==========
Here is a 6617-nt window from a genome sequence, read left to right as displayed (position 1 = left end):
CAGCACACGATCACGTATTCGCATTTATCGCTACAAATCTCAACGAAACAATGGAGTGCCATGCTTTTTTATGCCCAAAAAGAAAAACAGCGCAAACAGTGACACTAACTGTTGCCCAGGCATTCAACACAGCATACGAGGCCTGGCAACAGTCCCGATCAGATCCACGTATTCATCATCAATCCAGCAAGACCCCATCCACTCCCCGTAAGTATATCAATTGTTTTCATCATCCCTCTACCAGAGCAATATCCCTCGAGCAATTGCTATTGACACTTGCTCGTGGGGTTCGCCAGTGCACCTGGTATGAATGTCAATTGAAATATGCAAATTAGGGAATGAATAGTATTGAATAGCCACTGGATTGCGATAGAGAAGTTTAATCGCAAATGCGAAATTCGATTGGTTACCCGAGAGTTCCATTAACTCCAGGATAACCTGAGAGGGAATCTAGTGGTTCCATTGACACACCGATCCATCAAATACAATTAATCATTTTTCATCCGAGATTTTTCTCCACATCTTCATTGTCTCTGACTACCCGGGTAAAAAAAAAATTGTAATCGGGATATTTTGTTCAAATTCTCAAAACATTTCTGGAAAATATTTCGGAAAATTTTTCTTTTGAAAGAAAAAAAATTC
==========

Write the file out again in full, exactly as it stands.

Here is a 6617-nt window from a genome sequence, read left to right as displayed (position 1 = left end):
CAGCACACGATCACGTATTCGCATTTATCGCTACAAATCTCAACGAAACAATGGAGTGCCATGCTTTTTTATGCCCAAAAAGAAAAACAGCGCAAACAGTGACACTAACTGTTGCCCAGGCATTCAACACAGCATACGAGGCCTGGCAACAGTCCCGATCAGATCCACGTATTCATCATCAATCCAGCAAGACCCCATCCACTCCCCGTAAGTATATCAATTGTTTTCATCATCCCTCTACCAGAGCAATATCCCTCGAGCAATTGCTATTGACACTTGCTCGTGGGGTTCGCCAGTGCACCTGGTATGAATGTCAATTGAAATATGCAAATTAGGGAATGAATAGTATTGAATAGCCACTGGATTGCGATAGAGAAGTTTAATCGCAAATGCGAAATTCGATTGGTTACCCGAGAGTTCCATTAACTCCAGGATAACCTGAGAGGGAATCTAGTGGTTCCATTGACACACCGATCCATCAAATACAATTAATCATTTTTCATCCGAGATTTTTCTCCACATCTTCATTGTCTCTGACTACCCGGGTAAAAAAAAAATTGTAATCGGGATATTTTGTTCAAATTCTCAAAACATTTCTGGAAAATATTTCGGAAAATTTTTCTTTTGAAAGAAAAAAAATTC